Posted: 10 Oct 2008 07:00 AM CDT
The latest issue of my SpectroscopyNOW column is now online. In this issue, having sampled a little cannabis chemistry last month, I turned to cocaine, and enzymes to beat addiction, and new techniques for testing the purity, or otherwise of street heroin.
Anti cocaine - A mutant enzyme that breaks down cocaine in the bloodstream 2000 times faster than the body’s natural enzymes could lead to a rapid-response treatment for acute overdose or lead to a new therapeutic approach to treating drug addiction.
Testing times for street heroin - Impure forms of illicit drugs are almost as big a problem as the drugs themselves. Now, researchers in Spain have used diffuse reflectance near-infrared spectroscopy (DR-NIR) to quickly determine the purity of heroin.
Sooty balloons - Nothing more sophisticated than a lump of graphite, a roll of sticky tape, and a wafer thin sliver of silica are needed to inflate ideas about nanochemistry. Raman spectroscopy and other techniques have been used to reveal the details of the DIY construction of a balloon-like membrane of graphene.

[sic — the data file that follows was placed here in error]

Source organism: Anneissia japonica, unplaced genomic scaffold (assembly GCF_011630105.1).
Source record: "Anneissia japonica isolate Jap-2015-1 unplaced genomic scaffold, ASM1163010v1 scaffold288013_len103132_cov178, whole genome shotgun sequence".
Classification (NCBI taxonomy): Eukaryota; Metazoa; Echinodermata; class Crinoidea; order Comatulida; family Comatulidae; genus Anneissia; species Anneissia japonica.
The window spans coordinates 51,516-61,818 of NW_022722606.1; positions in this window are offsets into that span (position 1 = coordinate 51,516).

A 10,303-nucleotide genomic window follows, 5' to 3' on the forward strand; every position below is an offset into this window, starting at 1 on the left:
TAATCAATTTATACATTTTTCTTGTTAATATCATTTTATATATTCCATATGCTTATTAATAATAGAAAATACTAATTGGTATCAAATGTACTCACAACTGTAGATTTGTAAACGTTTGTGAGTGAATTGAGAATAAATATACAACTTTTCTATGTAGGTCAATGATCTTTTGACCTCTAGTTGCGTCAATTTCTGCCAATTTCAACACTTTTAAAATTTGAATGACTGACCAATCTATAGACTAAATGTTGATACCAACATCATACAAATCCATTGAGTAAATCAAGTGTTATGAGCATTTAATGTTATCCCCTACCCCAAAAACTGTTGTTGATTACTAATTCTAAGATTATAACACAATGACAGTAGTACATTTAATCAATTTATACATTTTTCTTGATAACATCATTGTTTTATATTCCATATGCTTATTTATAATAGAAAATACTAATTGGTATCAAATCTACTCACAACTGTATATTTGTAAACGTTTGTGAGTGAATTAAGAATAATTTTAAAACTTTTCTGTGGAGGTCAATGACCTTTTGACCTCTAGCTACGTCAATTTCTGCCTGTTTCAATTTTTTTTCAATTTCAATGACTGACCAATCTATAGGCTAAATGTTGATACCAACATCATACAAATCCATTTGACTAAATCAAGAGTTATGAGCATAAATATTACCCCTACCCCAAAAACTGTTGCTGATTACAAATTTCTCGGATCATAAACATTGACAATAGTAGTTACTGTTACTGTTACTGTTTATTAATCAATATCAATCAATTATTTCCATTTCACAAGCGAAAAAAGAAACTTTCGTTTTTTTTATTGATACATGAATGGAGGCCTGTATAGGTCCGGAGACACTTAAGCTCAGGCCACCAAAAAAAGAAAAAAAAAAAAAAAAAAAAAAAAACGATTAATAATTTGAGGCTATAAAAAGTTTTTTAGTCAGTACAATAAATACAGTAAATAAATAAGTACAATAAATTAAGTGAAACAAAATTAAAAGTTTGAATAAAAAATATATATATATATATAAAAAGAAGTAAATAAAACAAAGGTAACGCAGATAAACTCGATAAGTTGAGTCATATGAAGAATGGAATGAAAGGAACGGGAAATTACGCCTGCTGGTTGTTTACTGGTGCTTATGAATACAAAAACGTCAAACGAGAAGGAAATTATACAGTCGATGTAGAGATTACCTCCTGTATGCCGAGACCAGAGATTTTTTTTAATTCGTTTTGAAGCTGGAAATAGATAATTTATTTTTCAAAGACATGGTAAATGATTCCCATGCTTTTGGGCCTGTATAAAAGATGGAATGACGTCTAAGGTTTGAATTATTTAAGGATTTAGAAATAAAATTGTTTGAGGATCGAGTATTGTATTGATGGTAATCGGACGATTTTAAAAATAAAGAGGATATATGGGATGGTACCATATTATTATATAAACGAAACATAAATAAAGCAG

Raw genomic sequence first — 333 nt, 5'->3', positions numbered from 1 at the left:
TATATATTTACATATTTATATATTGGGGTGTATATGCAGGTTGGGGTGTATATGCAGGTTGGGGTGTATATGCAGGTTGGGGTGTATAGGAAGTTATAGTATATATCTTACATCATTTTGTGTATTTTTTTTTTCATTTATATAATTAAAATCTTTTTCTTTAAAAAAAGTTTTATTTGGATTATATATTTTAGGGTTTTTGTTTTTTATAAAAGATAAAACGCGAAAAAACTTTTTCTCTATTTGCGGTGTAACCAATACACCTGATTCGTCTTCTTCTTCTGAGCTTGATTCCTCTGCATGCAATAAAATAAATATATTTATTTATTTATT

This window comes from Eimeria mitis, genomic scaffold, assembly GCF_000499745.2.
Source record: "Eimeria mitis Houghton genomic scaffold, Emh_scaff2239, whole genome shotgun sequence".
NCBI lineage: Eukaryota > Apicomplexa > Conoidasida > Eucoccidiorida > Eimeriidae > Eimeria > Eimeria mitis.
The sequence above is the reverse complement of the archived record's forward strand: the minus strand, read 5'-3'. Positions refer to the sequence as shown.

Stellar chemistry - Astroscientists are using various spectroscopic techniques to root out relatively complex molecules lurking in the interstellar medium. The complexity of naphthalene, discovered in space, and corannulene, could provide new evidence of a cosmic origin for the precursor molecules of life on Earth
Analytical compromise reveals protein folding secrets - A new X-ray technique, time-resolved wide-angle X-ray scattering (TR-WAXS) could defeat even high-field NMR spectroscopy in allowing researchers to monitor very fast, nanosecond-scale movements in the context of the overall three-dimensional protein structure.
Finally, this week, functional magnetic resonance imaging (fMRI) has revealed a reason why the excitement of unwrapping presents dwindles as our brains get older and more jaded. According to a new study, a biochemical pathway is responsible for mellowing our expectations. I cannot say I’ve noticed to be honest, I still get just as excited as the kids at Christmas unwrapping presents…although I’ve moved on from playing with the packaging now.
Posted: 09 Oct 2008 04:10 AM CDT
Fernando Pages builds homes that are affordable without the need for subsidies. Pages explains why green building is really advanced building, and how affordable and green go together.
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